It is difficult to predict how the market reacts when results come, even if the results are seen as ‘good’. The market often surprises, as the late Mr Jhunjhunwala used to quip in his own inimitable way comparing it to the moods of humans. It is helpful to understand why stocks fall despite delivering great results. In fact, the definition of a “good quarterly result” itself is subjective, leading one to often raise the question: ‘why are markets down today?’. It could be relative to the market, relative to the company’s past performance.
1. Profit booking leading to price declines
When a significant number of investors use the good result momentum to book profits, it may cause a fall. The market also may expect price to go up if they anticipate good results; hence such an occasion might be used to book profits.
2. Shorting leading to stocks falling
Sometimes the stock could be caught in the vortex of technical based trading with some traders shorting it aggressively. They intend to buy at a lower rate later to make a profit, but in the process the stock gets hammered.
3. Sentiment bearish in the sector or overall
The market sentiment itself could be negative. Often when good results do not lead to an appreciation in the price, we can say that the market is very bearish. In such an environment, a bad result could lead to a further step fall. Such a ‘bad stock’ falling, could drag down other stocks with ‘good results’ for no fault of theirs.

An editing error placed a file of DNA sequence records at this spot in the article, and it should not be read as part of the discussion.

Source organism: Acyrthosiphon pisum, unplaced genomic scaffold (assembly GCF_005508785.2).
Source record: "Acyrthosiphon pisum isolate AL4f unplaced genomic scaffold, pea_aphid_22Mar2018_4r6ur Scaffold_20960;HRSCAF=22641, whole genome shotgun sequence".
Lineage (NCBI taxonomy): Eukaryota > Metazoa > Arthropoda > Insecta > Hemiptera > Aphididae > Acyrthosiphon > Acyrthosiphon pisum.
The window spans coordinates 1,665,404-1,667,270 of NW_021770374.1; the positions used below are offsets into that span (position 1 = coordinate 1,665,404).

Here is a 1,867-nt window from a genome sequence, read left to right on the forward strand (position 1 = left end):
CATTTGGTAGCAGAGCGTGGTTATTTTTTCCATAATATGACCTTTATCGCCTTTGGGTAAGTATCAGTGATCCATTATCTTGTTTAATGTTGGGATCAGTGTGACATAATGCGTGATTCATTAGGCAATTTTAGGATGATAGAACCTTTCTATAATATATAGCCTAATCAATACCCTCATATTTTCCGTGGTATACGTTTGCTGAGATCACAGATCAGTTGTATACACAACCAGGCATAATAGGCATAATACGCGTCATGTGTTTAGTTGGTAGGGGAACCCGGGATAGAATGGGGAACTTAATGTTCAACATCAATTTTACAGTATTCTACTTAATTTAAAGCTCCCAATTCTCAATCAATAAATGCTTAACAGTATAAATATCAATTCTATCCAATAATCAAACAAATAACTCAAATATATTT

4. Liquidity (lack of it) causing stocks to tumble
Some traders work on margins and are forced to sell due to lack of liquidity. Any such selling pressure could impact any good stock. This is regardless of the results being good for the company. All said and done, liquidity is still the king and is a prime reason why stocks fall.
5. Expectation Mismatch leading to stock decline
Finally it is all about “Expectations”. Even a 20% growth in numbers may not be ok if one is expecting a 30% growth. An analyst group that is crunching its own estimates may recommend a sell if there is any shortfall in their expectations. This ‘shortfall’ in expectations is why stocks fall in many cases.
6. Cash flows missing through earnings seem good
When earnings and sales are growing well, yet the company is not showing healthy cash flows then there could be a concern on the company. The concern could be about a blip in performance or more seriously about the management not being fully transparent in their disclosures.
7. Business Outlook not rosy leading to stock tumble
Even if the company delivers stellar results, tie stock might still fall if the management gives a guidance that is pessimistic. For example, a bank might deliver great results but may announce that Non Performing Assets might increase in the near term. Such a guidance is enough to set the stock price tumbling.
The markets are composed of investors, each with different expectations and timeframes. They react differently and a tipping point towards one side can make a stock zoom or fall. The above reasons explain why stocks fall. Interestingly many of these factors may overlap, thereby accelerating the movement of the stock. A prudent investor would use such occasions to accumulate more quantities of good stocks given the emotional arbitrage that is available.
Ram Kalyan Medury, Founder & CEO Jama Wealth
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